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Virtual Environments and Cultures

A Collection of Social Anthropological Research in Virtual Cultures and Landscapes

Edited By Undine Frömming

Virtual reality is no longer an issue that we can avoid or ignore. It is an essential part of our experience, influencing cultures and individuals all over the world. This book presents a collection of ethnographic research in the virtual world of Second Life, and can be seen as an attempt to discover the challenges and limits of social anthropological research with an avatar in virtual cultures and environments. The contributions in this book demonstrate that the development of «digital codes» has meanwhile gone so far that anthropologists have started to conduct fieldwork inside digital user-generated worlds. This volume investigates the challenges facing a reality that is strongly and maybe irrevocably entangled with virtual reality. This development holds disadvantages and dangers but advantages as well - such as freedom of expressions for minority groups, social online activists, religious communities or artists. All research is based on qualitative methods, with group and single interview situations and participant observation over a period of between three and ten months.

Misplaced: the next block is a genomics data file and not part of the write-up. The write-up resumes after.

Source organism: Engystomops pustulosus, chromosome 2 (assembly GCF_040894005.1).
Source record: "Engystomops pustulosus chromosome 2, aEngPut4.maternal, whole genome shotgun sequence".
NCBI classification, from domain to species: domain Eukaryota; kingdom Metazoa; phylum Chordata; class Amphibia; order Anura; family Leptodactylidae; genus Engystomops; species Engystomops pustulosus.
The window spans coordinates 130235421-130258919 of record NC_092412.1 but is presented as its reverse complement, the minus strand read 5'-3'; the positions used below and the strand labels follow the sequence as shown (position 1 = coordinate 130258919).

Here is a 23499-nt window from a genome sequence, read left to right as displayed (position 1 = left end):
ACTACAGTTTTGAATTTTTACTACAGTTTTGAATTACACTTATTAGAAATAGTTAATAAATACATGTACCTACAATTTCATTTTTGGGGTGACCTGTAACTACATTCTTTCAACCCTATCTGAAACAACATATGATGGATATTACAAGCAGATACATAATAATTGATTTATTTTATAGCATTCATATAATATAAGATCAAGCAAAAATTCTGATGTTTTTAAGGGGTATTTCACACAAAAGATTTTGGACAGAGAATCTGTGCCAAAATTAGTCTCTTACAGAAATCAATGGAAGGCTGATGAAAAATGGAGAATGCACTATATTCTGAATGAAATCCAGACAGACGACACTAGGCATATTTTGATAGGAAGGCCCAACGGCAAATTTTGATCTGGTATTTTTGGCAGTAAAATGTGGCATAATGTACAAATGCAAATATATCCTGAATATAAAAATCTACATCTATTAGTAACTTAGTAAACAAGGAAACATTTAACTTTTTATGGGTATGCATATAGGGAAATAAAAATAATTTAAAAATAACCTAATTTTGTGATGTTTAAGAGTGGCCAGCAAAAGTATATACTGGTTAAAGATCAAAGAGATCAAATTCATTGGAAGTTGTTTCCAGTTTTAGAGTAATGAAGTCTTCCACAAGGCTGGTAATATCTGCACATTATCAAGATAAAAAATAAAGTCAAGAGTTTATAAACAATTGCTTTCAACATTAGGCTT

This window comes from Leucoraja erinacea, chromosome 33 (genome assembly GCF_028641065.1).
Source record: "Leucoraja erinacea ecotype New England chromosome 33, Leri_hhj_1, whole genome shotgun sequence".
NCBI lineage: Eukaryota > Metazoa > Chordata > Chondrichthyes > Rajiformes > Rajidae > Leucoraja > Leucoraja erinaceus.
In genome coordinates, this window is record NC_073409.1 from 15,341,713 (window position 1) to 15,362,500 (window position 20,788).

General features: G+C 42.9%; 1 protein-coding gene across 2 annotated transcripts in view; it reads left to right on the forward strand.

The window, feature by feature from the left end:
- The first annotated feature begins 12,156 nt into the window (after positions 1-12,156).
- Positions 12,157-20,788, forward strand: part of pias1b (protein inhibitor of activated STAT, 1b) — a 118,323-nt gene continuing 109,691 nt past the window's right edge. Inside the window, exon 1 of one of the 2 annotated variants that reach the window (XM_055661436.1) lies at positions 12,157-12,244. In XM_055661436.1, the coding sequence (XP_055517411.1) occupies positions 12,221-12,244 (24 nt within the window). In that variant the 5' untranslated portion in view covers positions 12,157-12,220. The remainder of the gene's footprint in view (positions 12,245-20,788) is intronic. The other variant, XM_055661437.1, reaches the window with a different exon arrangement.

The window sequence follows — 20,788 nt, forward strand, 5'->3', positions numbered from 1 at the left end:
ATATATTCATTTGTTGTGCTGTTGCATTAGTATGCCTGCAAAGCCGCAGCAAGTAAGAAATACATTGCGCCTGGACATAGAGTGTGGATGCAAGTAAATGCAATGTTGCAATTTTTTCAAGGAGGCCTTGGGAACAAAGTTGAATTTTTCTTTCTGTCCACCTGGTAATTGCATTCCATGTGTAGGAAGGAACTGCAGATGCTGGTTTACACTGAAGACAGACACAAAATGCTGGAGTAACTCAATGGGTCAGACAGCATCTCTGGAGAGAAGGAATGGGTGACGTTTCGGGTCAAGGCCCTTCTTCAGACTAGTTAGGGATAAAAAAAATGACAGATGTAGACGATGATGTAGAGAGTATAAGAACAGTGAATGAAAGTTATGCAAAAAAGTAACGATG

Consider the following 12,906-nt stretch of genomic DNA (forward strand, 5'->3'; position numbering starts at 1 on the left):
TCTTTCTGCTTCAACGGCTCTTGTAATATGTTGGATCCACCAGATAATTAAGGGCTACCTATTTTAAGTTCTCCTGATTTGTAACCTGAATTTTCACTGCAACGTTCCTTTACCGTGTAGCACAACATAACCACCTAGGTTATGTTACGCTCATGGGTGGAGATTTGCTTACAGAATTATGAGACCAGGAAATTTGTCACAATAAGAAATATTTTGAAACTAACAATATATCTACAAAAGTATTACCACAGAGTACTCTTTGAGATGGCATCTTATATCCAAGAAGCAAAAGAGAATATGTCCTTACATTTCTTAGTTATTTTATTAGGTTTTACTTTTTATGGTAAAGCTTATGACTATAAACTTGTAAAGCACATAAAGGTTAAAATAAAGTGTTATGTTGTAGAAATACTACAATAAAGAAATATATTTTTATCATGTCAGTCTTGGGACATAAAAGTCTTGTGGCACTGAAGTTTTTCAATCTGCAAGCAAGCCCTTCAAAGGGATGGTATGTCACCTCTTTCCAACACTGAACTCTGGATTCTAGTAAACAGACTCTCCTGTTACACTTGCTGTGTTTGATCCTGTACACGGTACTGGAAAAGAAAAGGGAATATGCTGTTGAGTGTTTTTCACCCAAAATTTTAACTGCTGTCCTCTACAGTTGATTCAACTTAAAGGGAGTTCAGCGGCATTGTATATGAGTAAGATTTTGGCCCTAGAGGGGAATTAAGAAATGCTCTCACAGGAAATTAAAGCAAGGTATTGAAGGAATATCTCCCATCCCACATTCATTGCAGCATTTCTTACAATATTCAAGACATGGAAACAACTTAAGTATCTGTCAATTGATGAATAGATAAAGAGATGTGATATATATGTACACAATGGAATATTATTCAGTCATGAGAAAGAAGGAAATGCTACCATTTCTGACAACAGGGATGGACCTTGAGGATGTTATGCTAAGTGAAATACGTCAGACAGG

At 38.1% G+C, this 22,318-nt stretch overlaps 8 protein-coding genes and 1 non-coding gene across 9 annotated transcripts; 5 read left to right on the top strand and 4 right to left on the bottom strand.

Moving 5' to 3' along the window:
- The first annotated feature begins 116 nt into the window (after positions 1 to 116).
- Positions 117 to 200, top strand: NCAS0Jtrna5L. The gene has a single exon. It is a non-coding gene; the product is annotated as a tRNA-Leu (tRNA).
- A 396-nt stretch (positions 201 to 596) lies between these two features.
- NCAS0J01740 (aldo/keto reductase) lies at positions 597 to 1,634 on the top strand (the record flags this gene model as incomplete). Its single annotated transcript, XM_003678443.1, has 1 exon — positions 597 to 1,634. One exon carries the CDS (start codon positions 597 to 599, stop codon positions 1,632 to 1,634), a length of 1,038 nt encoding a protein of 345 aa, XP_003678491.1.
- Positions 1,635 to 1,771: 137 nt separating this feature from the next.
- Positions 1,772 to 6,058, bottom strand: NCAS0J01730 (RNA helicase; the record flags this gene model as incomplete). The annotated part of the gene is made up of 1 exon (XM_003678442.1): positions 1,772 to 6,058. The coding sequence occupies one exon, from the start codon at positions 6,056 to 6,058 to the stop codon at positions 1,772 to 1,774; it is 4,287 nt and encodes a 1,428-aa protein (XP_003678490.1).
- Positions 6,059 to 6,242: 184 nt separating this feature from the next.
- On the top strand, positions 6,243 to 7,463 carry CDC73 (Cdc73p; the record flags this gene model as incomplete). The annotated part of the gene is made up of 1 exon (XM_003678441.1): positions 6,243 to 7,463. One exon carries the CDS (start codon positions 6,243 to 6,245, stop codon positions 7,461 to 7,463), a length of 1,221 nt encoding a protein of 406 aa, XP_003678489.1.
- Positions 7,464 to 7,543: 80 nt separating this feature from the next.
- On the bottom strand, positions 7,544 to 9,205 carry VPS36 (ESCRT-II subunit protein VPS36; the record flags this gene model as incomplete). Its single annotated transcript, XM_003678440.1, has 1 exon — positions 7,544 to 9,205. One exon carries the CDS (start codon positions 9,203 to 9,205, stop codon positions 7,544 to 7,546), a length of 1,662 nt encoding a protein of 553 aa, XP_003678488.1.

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Entangled Realities in Virtuality. Urte Undine Frömming

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23 Entangled Realities in Virtuality1 Urte Undine Frömming Second Life had its economic boom and strongest media presence during the years 2006-2008. From this point on, Second Life slowly developed into a shrink- ing world, leading many scholars, such as analyst Anthony Mullen (2012), to de- scribe Second Life as a “sleeping giant” and prophesize that three dimensional worlds such as Second Life will definitely have a future because they continuous- ly improve in harmony with processor performance and Internet speed. However, since 2008, many shops closed in Second Life and whole islands are up for sale. The economy sector in particular was influenced by these shrinking tendencies. But against great odds, art, culture and educational projects (Wang 2012) still found its niche in Second life, thereby demonstrating a strong resistance against this recession. 10 years after Second Life went online in June 2003, this book pro- vides an insight into the diversity of virtual environments and cultures in Second Life during the years 2010-2013. Back in 1991, Vilém Flusser presciently described our current sl-reality in his concept of “alternative worlds”: “These worlds are colorful and they can make sounds and they can probably in the near future, also be touched, tasted and smelled. But this is not all. The soon-realizable technical bodies, as they dive up from the computations, will be equipped with artificial intelligence (…) so that we will be able to step into a dialogical relationship with them” (Flusser 1991: 147, my translation). At the same...

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